At that point, I was beyond frustrated. How were we going to fix this?
My father-in-law was in the field because we had planned to grab the crusher cleaner we removed earlier when I was finished planting. Now, it looked like the planter was staying in the field, too.
That's when my father-in-law lifted my spirits and refocused my energy. He said, "Take the hub off (we had tools with us) and push the crusher back in place (the other side was still attached)." And that's what the four of us did. It almost lined up, but the hub mount was too high. He then sat on the frame, and everything lined up. We slid the bolts in and were back planting in less than 10 minutes. It was at that moment I firmly believed that a Higher Power was looking down on our planting season.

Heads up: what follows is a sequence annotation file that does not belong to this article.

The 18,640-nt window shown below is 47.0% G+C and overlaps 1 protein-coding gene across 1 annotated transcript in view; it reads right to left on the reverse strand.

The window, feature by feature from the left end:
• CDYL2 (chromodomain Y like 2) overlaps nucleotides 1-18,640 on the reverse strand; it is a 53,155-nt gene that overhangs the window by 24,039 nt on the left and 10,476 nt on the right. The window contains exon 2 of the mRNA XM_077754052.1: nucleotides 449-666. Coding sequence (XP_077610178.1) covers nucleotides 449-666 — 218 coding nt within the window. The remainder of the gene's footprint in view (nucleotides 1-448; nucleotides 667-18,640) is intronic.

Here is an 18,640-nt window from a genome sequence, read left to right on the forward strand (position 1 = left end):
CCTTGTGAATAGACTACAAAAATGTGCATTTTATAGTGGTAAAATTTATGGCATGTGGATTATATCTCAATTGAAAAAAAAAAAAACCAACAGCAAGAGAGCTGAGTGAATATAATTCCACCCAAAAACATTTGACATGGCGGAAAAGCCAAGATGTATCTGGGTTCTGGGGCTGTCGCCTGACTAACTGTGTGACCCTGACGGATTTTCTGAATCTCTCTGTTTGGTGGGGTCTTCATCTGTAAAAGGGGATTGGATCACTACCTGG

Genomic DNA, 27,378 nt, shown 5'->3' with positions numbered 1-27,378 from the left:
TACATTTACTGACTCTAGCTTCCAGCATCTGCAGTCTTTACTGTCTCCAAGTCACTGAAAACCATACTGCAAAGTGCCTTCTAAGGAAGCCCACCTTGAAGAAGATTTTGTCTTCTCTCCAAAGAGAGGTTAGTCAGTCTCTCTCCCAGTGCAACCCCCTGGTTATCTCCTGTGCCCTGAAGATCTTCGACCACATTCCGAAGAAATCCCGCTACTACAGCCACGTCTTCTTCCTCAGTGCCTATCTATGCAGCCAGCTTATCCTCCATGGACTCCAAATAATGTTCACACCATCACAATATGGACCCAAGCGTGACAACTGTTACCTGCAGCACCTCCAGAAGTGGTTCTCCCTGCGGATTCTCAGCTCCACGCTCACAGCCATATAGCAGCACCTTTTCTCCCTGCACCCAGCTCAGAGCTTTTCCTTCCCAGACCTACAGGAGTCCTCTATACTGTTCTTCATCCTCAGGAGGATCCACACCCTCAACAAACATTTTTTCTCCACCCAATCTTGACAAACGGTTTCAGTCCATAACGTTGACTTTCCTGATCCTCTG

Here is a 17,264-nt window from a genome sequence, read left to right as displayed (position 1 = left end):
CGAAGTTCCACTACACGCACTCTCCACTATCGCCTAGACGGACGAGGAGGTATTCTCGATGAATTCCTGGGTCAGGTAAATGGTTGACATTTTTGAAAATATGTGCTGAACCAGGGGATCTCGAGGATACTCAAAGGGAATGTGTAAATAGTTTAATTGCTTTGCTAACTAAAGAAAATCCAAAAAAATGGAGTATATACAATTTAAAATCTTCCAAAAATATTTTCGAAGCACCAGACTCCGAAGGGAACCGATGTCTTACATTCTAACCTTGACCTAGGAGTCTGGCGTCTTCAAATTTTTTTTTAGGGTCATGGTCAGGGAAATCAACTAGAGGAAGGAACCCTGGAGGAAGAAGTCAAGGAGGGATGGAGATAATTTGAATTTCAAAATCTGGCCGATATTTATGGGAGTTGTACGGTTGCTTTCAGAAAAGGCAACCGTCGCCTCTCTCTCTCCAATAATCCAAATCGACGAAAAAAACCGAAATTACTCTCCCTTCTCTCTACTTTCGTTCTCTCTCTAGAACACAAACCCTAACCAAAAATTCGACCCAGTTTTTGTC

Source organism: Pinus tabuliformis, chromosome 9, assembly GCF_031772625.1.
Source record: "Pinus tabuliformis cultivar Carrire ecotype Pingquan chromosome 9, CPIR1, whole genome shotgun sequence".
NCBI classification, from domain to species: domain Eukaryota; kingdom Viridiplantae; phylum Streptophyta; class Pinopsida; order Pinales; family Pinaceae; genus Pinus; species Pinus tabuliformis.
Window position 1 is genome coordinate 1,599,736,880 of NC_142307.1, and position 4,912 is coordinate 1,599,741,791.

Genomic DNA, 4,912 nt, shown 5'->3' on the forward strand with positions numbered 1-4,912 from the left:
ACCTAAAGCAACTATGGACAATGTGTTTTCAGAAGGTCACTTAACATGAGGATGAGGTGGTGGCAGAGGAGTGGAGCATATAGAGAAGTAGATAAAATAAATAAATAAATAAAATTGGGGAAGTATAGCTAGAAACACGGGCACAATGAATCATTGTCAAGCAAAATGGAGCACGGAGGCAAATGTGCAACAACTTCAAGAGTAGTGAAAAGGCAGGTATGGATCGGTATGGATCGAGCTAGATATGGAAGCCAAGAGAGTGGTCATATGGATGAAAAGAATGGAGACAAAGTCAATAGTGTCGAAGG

Planting 2014: The rest of the weekend went on with only one hitch when a rock rolled up and broke the valve stem on the corn planter. The ever-resourceful Charlie fixed that within the hour, and by the time we left on Monday, all the crops were in the ground.
The following week, both families moved onto the first crop hay harvest. Of course, that involved other breakdowns involving the disc mower and a fan belt on the main chopping tractor. But once again, ingenuity eventually trumped breakdowns just as it does on many of your farms. It also reminds us all no matter how well we plan and maintain equipment, life still throws us curve balls that we must deal with.
The author is the managing editor, and he brings 18 years of industry leadership to our readers overseeing all editorial content and production of the magazine. His degree from the University of Wisconsin-Madison combined dairy science and agricultural economics